development of these systems. Achieving this goal will take time, however, and many
technical and organizational obstacles will have to be overcome.
One situation where this has been identified as a serious problem is with court
protection orders because officials outside of the originating jurisdictions generally do
not have ready access to the information required for enforcement. In addition,
policies and standards for issuing court protection orders can vary from area to area, making enforcement across jurisdictional boundaries a complex issue for local authorities.

The absence of a national definition of domestic violence causes irregularities in the
inclusion/exclusion of more informal relationships such as current or ex-boyfriends/
girlfriends, roommates, and cohabitants.  For example, Michigan and Kansas
have added a box on their crime incident report forms that officers must mark to
indicate whether an incident was domestic violence related. Other States (e.g.,
Connecticut, New York, and Wisconsin) have separate forms for reporting domestic
violence. The special domestic violence report form enables States to collect offense specific
information that may be more difficult to include in a general crime incident
report form. Use of a separate form, however, does carry the physical and
psychological burden of additional paperwork, which increases the likelihood that
officers will fail to complete or submit a report.

Because domestic and sexual violence victims can face possible reprisals by the
offenders, a heavy burden of embarrassment, and other repercussions, obtaining their
cooperation can be extremely difficult for law enforcement and other agencies. The
act of reporting domestic violence and some sexual violence incidents may be
considered by victims as a last resort or as a way to make an irreparable break in a
relationship. Consequently, the victims may perceive reporting as an admission of
personal failure that they cannot face or believe is avoidable.
Additionally, the problem of adequate training of personnel in handling these cases
often was cited in the project panel discussions and survey responses. As many
jurisdictions are recognizing the seriousness of these offenses, new laws and policies
are being adopted, which in turn may require time to train all relevant staff in new
procedures and to fully implement them.

For all the above reasons, under reporting of domestic and sexual violence can be
more of a problem than for other types of offenses. Although efforts can be made to
overcome some of the factors hindering accurate reporting, some barriers may never
be completely surmounted given the nature of these crimes and the social and
behavioral issues involved.

Because identifying domestic violence crimes may involve consideration of a criminal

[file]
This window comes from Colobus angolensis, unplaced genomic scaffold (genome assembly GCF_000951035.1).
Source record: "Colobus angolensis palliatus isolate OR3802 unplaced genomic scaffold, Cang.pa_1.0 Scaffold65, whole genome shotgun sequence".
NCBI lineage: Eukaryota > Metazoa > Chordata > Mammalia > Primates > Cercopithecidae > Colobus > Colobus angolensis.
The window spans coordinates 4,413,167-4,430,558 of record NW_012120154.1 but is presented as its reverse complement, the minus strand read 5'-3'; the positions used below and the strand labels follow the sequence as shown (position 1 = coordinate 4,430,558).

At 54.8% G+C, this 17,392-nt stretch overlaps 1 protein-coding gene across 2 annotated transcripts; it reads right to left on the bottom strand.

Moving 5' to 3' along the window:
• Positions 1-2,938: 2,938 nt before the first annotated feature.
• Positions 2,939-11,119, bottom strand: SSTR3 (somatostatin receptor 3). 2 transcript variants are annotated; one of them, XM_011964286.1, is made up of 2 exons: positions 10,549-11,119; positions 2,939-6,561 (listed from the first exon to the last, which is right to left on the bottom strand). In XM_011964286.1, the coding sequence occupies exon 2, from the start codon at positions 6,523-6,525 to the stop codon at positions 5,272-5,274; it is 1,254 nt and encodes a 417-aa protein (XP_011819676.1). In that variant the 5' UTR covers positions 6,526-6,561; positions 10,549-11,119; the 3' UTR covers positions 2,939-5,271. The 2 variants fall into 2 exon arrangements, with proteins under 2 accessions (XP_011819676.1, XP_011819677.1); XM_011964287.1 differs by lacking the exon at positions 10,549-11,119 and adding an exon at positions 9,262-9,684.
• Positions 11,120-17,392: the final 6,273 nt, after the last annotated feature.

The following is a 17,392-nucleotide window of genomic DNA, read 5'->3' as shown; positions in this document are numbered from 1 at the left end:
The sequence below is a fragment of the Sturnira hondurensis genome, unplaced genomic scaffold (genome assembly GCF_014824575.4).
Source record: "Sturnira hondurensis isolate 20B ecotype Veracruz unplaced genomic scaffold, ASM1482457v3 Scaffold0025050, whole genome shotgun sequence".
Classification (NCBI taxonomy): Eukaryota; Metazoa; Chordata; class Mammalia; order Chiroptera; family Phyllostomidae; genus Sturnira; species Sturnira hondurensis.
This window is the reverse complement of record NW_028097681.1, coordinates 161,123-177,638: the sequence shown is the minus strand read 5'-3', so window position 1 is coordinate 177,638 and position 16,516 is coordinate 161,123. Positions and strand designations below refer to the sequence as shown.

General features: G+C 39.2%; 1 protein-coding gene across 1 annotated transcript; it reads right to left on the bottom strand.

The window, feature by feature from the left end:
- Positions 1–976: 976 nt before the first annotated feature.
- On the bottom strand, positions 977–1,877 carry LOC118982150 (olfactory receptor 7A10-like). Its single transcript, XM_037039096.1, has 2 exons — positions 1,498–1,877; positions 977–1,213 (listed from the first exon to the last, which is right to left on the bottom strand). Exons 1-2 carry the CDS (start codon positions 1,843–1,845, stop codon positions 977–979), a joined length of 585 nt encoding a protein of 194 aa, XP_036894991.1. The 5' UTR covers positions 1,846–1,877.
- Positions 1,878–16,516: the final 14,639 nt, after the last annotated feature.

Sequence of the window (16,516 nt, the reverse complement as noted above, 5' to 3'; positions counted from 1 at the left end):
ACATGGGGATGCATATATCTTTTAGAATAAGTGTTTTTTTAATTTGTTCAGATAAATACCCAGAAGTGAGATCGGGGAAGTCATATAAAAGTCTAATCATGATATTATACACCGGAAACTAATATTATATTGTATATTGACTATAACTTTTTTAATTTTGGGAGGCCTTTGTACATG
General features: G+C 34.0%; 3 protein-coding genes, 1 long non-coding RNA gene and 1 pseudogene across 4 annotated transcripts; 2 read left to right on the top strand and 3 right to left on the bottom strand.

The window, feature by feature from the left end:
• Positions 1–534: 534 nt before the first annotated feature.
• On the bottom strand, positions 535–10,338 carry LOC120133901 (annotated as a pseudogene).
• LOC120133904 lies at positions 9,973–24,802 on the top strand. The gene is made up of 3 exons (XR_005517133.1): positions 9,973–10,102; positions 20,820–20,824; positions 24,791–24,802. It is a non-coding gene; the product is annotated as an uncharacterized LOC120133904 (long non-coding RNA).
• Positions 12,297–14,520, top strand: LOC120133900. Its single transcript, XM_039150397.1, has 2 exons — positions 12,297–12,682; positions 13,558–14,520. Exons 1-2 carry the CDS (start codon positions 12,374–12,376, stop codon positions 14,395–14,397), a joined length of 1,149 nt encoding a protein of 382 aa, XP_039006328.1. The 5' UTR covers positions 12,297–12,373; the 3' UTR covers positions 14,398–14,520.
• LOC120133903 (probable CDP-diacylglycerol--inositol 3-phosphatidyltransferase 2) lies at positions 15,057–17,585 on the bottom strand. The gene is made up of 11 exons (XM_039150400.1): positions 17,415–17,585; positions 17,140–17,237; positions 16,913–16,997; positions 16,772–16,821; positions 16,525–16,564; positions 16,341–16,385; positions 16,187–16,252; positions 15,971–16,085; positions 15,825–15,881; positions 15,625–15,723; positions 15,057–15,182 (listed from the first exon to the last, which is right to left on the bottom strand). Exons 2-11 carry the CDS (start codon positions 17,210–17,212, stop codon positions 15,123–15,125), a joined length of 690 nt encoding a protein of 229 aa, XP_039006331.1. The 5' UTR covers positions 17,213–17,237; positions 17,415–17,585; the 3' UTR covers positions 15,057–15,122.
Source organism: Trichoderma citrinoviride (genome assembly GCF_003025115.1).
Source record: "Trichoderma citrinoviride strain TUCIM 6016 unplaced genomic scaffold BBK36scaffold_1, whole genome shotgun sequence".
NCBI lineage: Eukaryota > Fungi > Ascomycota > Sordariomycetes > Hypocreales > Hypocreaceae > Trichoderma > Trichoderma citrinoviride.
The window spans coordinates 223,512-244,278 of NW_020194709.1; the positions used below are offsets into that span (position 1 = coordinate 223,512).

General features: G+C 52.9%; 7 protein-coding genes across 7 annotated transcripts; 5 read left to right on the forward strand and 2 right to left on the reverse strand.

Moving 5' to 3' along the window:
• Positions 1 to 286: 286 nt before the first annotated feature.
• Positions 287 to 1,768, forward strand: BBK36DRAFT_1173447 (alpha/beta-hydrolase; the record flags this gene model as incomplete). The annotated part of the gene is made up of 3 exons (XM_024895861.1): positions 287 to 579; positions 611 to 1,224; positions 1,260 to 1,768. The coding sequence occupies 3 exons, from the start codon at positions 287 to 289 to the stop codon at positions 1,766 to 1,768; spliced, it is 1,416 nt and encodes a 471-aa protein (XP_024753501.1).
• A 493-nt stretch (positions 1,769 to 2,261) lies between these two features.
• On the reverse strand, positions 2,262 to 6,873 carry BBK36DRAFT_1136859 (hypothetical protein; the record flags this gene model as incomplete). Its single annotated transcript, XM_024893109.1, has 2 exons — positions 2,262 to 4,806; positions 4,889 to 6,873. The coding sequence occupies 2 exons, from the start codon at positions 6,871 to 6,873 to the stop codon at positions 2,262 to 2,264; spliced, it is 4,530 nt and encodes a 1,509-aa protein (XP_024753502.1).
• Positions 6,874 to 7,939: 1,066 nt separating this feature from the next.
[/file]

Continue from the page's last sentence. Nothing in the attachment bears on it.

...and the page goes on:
act, the relationship between the victim and offender, and the offender’s motive for
committing the act, properly classifying cases can be more difficult than for other
types of offenses. For example, a crime incident that would normally be considered a
property crime (e.g., a burglary, motor vehicle theft, larceny, or vandalism) could be
classified as a domestic violence incident if the perpetrator’s intent is to harass or
intimidate the victim. This may require the investigating officers to go beyond the
facts initially presented for a complaint to its possible underlying circumstances.
An additional complication for data reporting is that some States have not mandated a
specific domestic violence offense with which to charge an offender. In these
instances, the offender is charged with another offense, but his case may be flagged as
a domestic violence case for reporting purposes. Other States have broader family
violence statutes that include domestic violence.

As early as 1930 the Uniform Crime Reporting System has been in existence and all states contribute data into it in one form or another.  The UCRS was not mandatory however.  In 1980 the FBI replaced the old 1930 UCRS with the National Incident Based Reporting System NIBRS.  The new NIBRS is not mandatory for states to enter data.  Whether it’s the old UCRS reporting or the newer NIBRS reporting system, neither system has a clearly defined category for Domestic Violence under Category A or Category B Crimes. 

Time has come for our communities, schools, churches, businesses and families to demand that individuals who commit domestic violence be held accountable for their behaviors.  Men are to honor women as vessels of high value.  Women are to esteem men as one who is her point man or one who is willing to go before her.  Behaviorally, whenever domestic violence presents itself, it is certain that someone is functioning below God’s expectations.  There is never a time when domestic violence should be accepted or explained away in a civilized society.